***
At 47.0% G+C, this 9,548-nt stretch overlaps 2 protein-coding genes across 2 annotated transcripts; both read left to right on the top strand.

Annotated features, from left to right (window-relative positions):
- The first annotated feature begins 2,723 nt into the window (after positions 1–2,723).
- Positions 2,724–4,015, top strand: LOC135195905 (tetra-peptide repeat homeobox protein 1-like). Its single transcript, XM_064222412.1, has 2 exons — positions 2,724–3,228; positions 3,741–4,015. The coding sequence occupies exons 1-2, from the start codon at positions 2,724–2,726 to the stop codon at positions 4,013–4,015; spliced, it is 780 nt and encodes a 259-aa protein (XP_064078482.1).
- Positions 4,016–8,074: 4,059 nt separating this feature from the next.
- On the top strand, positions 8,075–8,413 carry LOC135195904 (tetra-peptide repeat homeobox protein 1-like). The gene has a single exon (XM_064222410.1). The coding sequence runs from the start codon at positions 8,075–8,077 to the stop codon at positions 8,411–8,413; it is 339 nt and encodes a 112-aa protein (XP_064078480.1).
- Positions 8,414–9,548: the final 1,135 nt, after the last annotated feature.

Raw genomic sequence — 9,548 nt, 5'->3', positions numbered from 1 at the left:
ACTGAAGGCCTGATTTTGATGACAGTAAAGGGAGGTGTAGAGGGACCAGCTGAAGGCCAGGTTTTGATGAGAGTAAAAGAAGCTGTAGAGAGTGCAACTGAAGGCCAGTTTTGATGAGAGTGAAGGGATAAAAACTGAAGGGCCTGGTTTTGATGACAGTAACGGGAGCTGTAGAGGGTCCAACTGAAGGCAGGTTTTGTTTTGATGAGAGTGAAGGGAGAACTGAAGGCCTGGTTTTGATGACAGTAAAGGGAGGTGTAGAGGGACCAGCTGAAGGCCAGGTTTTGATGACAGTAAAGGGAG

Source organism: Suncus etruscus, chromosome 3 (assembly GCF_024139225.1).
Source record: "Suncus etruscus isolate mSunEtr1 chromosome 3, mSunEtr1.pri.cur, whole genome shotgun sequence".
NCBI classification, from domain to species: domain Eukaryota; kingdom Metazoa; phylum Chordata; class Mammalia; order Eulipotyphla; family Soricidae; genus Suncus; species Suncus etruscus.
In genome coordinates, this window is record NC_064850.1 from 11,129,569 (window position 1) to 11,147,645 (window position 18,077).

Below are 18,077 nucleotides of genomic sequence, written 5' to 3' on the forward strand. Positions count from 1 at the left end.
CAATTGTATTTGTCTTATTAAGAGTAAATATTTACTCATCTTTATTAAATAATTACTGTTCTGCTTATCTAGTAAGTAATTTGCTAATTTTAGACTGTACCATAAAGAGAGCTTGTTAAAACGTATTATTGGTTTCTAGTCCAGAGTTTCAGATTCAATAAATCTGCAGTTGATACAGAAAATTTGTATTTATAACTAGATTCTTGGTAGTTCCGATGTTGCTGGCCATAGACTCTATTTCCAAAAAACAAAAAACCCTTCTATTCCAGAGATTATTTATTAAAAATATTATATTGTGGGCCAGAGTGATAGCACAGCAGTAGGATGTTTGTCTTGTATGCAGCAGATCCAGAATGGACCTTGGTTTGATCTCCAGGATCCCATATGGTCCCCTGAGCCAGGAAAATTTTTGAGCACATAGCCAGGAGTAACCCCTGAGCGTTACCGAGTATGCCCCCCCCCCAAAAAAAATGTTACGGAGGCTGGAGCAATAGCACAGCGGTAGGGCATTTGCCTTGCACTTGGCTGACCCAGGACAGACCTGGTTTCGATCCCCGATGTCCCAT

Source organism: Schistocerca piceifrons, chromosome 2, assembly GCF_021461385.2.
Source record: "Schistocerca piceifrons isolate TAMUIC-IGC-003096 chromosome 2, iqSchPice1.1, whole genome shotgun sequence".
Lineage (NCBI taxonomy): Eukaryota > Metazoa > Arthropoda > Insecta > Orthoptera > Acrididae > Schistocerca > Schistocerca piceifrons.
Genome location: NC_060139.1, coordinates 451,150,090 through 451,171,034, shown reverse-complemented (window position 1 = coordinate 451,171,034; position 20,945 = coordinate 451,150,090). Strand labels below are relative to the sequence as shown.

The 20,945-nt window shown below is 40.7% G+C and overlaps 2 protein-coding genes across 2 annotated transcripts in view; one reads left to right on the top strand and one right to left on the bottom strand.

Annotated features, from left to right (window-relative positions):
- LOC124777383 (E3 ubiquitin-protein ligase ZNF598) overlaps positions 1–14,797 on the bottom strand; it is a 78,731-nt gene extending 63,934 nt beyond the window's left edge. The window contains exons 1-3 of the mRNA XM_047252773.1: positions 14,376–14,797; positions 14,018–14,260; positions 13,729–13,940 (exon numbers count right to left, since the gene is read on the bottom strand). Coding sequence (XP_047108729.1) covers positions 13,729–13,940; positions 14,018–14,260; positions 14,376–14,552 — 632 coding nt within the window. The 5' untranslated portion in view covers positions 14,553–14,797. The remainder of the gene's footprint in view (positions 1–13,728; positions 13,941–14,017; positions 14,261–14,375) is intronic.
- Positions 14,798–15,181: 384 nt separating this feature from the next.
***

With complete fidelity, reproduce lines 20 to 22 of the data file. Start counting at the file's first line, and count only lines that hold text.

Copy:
The 20,945-nt window shown below is 40.7% G+C and overlaps 2 protein-coding genes across 2 annotated transcripts in view; one reads left to right on the top strand and one right to left on the bottom strand.

Annotated features, from left to right (window-relative positions):
- LOC124777383 (E3 ubiquitin-protein ligase ZNF598) overlaps positions 1–14,797 on the bottom strand; it is a 78,731-nt gene extending 63,934 nt beyond the window's left edge. The window contains exons 1-3 of the mRNA XM_047252773.1: positions 14,376–14,797; positions 14,018–14,260; positions 13,729–13,940 (exon numbers count right to left, since the gene is read on the bottom strand). Coding sequence (XP_047108729.1) covers positions 13,729–13,940; positions 14,018–14,260; positions 14,376–14,552 — 632 coding nt within the window. The 5' untranslated portion in view covers positions 14,553–14,797. The remainder of the gene's footprint in view (positions 1–13,728; positions 13,941–14,017; positions 14,261–14,375) is intronic.